Happy Easter/Passover/Spring everyone! How is your personal poetry challenge going, if that’s something you are doing?

2 poems to share today, both by a writer I just discovered.

I Am the Coward Who Did Not Pick up the Phone

BY LAURA KASISCHKE

I am the coward who did not pick up the phone

I am the coward who did not pick up the phone, so as never to know.
So many clocks and yardsticks dumped into an ocean.

I am the ox which drew the cart full of urgent messages straight into
the river, emerging none the wiser on the opposite side, never looking
back at all those floating envelopes and postcards, the wet ashes of
some loved one’s screams.

How was I to know?

I am the warrior who killed a sparrow with a cannon. I am the
guardian who led the child by the hand into the cloud, and emerged
holding only an empty glove. Oh —

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the digital ringing of it. The string of a kite of it, which I let go of.
Oh, the commotion in the attic of it — in the front yard, in the back yard,
in the driveway — all of which I heard nothing of, because I am the
one who closed the windows and said, This has nothing to with us.


In fact, I am the one singing this so loudly I cannot hear you even now.

(Mama, what’s happening outside? Honey, is that the phone?)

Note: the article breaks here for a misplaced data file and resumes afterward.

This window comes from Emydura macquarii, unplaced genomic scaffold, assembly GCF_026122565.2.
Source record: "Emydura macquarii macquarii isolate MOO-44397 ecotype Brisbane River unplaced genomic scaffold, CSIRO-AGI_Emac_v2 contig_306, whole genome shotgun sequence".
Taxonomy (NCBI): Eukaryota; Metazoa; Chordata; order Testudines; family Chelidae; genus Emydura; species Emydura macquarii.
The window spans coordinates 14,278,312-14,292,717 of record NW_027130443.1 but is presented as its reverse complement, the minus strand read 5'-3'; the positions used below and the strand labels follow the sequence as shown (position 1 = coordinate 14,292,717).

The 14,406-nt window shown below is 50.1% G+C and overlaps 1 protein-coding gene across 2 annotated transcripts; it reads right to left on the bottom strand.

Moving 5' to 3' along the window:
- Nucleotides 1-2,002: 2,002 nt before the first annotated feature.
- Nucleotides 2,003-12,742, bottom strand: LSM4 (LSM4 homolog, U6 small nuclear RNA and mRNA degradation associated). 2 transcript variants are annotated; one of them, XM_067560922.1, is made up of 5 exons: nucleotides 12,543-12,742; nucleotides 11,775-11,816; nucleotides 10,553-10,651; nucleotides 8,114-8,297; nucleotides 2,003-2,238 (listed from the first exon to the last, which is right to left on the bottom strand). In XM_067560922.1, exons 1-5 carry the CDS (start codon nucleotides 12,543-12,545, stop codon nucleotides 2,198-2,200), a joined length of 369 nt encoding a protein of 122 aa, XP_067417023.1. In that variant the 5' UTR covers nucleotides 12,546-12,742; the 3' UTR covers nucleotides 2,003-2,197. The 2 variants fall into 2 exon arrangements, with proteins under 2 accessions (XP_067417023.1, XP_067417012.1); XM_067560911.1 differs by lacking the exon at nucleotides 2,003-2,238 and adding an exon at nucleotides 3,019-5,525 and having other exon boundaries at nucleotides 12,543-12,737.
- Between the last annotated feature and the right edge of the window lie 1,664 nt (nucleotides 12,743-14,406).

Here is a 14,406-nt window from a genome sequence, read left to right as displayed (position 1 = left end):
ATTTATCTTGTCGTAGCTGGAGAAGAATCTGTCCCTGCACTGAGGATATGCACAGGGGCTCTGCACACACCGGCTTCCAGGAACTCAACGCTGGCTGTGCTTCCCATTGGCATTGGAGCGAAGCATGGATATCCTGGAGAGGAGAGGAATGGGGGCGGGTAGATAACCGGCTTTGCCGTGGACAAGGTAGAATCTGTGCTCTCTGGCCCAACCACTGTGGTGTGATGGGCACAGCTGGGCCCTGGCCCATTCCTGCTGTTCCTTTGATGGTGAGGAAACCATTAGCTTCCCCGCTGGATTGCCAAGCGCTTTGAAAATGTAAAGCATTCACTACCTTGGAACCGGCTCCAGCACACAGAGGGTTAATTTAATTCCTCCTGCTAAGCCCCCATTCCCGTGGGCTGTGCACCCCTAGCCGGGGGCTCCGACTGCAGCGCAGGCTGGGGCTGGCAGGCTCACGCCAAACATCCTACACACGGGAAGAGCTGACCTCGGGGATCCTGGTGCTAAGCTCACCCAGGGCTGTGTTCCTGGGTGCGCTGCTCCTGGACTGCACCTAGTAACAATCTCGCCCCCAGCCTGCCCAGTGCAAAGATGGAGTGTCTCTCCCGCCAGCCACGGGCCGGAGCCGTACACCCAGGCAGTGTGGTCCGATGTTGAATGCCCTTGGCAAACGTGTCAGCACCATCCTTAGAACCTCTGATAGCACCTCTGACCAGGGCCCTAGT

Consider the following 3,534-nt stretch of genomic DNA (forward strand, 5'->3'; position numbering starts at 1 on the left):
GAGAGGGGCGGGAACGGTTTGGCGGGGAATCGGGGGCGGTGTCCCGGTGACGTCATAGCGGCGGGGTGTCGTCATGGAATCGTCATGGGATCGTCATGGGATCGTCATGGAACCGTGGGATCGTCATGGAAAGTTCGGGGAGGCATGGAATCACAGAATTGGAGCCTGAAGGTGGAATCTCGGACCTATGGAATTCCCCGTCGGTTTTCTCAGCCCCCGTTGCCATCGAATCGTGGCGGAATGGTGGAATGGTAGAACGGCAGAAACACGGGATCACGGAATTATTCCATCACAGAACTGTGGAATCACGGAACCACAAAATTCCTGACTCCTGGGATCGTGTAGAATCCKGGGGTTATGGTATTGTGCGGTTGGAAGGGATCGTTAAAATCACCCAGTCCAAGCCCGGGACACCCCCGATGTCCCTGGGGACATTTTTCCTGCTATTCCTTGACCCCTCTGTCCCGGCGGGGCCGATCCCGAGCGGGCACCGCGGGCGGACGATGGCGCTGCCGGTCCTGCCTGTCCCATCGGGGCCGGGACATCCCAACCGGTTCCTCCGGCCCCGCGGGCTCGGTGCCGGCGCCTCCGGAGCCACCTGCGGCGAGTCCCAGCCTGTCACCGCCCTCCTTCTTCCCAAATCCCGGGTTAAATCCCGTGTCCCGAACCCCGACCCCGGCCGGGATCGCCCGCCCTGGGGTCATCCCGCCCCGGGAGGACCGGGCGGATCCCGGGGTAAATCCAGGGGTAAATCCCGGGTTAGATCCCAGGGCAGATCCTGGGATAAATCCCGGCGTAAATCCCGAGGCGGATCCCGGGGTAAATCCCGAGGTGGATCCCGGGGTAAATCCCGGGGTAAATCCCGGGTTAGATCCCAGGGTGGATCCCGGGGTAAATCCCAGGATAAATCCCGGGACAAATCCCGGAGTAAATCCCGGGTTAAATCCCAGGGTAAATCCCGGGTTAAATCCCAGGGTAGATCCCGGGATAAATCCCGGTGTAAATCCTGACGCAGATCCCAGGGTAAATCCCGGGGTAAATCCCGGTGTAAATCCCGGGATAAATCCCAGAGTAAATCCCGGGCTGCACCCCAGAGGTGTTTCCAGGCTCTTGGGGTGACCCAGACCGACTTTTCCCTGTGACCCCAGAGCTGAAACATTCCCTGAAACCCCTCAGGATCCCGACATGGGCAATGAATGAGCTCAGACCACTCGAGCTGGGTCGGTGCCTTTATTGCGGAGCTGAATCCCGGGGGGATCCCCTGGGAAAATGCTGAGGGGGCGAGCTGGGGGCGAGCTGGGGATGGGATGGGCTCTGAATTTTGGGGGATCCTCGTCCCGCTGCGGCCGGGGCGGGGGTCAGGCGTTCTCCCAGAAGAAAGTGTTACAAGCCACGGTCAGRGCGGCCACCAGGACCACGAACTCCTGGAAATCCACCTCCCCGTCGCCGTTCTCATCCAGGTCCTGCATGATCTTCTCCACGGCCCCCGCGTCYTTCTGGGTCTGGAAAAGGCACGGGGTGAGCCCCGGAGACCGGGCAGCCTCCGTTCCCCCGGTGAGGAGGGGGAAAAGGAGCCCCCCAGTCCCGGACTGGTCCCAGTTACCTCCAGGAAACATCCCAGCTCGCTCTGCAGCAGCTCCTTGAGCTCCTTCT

I am the one who sings, The bones and shells of us.
The organic broth of us.
The zen gong of us.

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Oblivious, oblivious, oblivious. 

February 1991

Palm

BY LAURA KASISCHKE

I see you will live an ordinary life, perhaps
have children, perhaps marry
a kind but un-
remarkable man. There
is a simple journey that waits for you
(Niagara Falls? Yellowstone Park?) Go
on it. Make
the decisions you have to make: paint
the upstairs bathroom blue, move
to Wisconsin. It doesn’t matter.
But here, here in this crease, this crease
like a scar at your thumb—here
I see something more.
The drapes in this room will be red
and torn. Close them. Let him
show you slowly to the bed. No
you’ll say, it’s daylight
and my simple husband trusts me.
Trust me—this
is your moment—the one
you’ll remember (the hot breath
of the August breeze, the sun
white in the sky, the trickle of sweat
on his neck: it will turn to salt on your tongue).
This one you’ve held
and will hold all your life
though it cuts a bit at your thumb
like a single sliver of glass that glints
from a quarry of slate. You
will die someday, of course, slowly
not young not old. And before you’re forgotten
the neighbors will speak of you fondly.
Now close your hand tight
on this secret. Die
with this secret but no regrets. Remember
this is how the small survive, the way
the small have always survived.

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